I yell “HANG ON I’LL GET HIM” two or three times into the phone until my dad picks up in another room.
Ten minutes later Uncle Art appears at the door.
Short. So Short. Picture Mel Brooks but cuter and sweeter, a marked innocence due to his hearing loss and a gigantic smile, erupted across his face the second he sees my dad.
I have never met a relative of my father’s that wasn’t extraordinarily proud of him. My dad, being one of the older cousins in his family (I think, I don’t really know), and considering the very positive reaction his aunts and uncles and his parents seem to have to his presence, I imagine that growing up he was either the most champion-leader-smart-confidant-handsome little boy-come-teenager and so his success is just a mark of the wonderboy curve he has always constructed for himself or he was a little shit and his current achievements, both filial and professional, are really just shocking and therefore brilliant.
I think my dad was probably a pretty good kid. His family loves him so much.
Uncle Art lights up, he steps into the house, one hand on my dad’s shoulder, “HOWIE! HOOOOOWWIEEEEEEEEE!”, as if he has been waiting for this reunion all day, all year maybe, the expression of cheer of course amplified by his deaf yelling, his adorable mass of love for my dad and obviously for family in general, contagious.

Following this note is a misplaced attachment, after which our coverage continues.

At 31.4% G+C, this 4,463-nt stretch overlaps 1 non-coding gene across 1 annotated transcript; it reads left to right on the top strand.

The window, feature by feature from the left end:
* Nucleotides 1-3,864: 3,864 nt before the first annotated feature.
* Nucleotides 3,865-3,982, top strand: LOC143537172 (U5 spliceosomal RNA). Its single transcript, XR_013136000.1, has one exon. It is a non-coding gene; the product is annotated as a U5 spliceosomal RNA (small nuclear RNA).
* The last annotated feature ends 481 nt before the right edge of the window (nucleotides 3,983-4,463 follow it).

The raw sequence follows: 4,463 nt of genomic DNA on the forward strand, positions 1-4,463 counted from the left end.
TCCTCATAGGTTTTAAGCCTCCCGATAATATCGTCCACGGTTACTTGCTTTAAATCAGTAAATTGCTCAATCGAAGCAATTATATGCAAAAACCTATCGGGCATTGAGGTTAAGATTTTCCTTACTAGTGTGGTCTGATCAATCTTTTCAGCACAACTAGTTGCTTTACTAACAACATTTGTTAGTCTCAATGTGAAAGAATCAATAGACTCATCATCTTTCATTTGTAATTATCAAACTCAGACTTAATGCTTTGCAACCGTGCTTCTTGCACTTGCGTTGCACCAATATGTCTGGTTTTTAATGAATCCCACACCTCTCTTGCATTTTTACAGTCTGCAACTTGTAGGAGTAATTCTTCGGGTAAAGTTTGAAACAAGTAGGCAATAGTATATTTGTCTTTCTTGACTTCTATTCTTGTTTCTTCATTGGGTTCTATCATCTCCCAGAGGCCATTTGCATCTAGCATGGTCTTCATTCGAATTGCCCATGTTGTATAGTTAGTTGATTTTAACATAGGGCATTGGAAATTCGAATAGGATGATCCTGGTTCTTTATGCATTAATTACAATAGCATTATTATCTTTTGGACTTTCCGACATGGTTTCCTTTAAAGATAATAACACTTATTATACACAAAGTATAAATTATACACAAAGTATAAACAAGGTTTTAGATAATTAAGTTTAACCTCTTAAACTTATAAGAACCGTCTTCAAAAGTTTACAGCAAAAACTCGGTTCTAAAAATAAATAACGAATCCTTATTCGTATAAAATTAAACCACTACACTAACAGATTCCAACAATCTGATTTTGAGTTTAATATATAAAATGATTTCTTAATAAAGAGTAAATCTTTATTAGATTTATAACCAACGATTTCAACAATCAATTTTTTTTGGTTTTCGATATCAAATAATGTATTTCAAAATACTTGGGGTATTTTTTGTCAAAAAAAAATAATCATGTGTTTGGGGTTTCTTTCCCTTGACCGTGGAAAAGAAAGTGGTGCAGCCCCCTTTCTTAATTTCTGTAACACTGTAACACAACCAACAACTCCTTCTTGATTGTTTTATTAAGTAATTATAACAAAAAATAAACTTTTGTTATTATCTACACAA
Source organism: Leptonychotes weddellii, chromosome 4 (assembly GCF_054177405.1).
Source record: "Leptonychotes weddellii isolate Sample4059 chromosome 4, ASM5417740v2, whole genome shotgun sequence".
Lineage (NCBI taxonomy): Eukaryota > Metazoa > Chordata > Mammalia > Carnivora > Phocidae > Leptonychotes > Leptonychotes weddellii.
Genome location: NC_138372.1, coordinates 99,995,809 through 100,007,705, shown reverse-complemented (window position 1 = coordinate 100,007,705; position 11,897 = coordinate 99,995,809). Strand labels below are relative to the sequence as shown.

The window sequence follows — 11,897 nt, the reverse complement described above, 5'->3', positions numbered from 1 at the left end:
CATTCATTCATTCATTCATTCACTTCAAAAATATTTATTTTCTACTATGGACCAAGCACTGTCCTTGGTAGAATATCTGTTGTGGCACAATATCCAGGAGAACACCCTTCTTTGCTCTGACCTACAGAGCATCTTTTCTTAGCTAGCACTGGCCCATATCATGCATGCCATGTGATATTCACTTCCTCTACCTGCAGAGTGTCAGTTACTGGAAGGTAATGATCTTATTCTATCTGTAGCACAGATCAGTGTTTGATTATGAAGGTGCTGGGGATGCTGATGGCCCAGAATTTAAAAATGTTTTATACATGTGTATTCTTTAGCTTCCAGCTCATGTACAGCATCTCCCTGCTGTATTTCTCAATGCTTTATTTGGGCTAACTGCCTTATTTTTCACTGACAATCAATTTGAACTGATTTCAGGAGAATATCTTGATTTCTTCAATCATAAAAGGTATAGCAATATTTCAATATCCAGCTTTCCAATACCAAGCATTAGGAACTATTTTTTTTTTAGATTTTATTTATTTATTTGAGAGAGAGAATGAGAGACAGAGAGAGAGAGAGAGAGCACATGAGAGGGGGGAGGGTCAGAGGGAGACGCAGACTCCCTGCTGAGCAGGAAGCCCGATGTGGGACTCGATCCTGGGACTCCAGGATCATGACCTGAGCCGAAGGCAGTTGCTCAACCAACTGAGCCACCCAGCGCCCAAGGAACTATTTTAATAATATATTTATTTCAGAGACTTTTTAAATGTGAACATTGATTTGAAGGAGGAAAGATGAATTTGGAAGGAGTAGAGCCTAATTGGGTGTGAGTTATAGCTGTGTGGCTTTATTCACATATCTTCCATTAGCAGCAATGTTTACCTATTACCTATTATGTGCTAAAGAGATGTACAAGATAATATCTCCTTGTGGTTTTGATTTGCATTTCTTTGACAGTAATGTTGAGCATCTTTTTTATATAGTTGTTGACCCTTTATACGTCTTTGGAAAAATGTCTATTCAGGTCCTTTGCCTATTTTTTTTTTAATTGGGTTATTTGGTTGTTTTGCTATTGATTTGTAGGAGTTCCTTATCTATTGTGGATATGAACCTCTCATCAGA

I sit in the sunroom with him and my dad, not because anyone invited me to but because, despite hardly remembering this old man or who he is married to or which one of my bubie’s brothers he is, I love him so much. Just right now. Right now, I love him so much.
My dad asks him how things are going.
The following conversation is an example of why I love being Jewish and why I love my Jewish family:
“How are things going,” dad asks.
“You know, you know,” Uncle Art replies with no other comment, just a resounding phrase, as if it’s code, as if it’s already very true.
“No, I don’t know. How are things going?”
Uncle Art waves his hand once and slaps his own thigh.
My dad laughs a little, “I don’t know what you mean, tell me what you mean.”
Uncle Art opens his mouth and takes a breath, something I do, something a lot of people wonder why I do all the time, he takes one breath as if he’s about to say something and he says nothing. After a moment, he continues,
“Howie, you know, I have this hearing aid.”
And he stares at my dad.
“OK,” dad picks up his volume and starts yelling.
“Howie, next time someone tells you they have in a hearing aid, don’t yell.”
My dad laughs, completely unsure of how to continue communicating.
And whether or not he hears my dad, Uncle Art says, “It’s not on.” He points to his ear as he says it.
Dad laughs and looks at me. I am frozen, mesmerized. This is my future.
Uncle Art says, “I used to have it turned on because I couldn’t hear anything. So? They say, “get a hearing aid”, I get a hearing aid, and what happens to me with the hearing aid? They say, “Turn it on”, so I turn it on, and what happens to me when I turn it on?”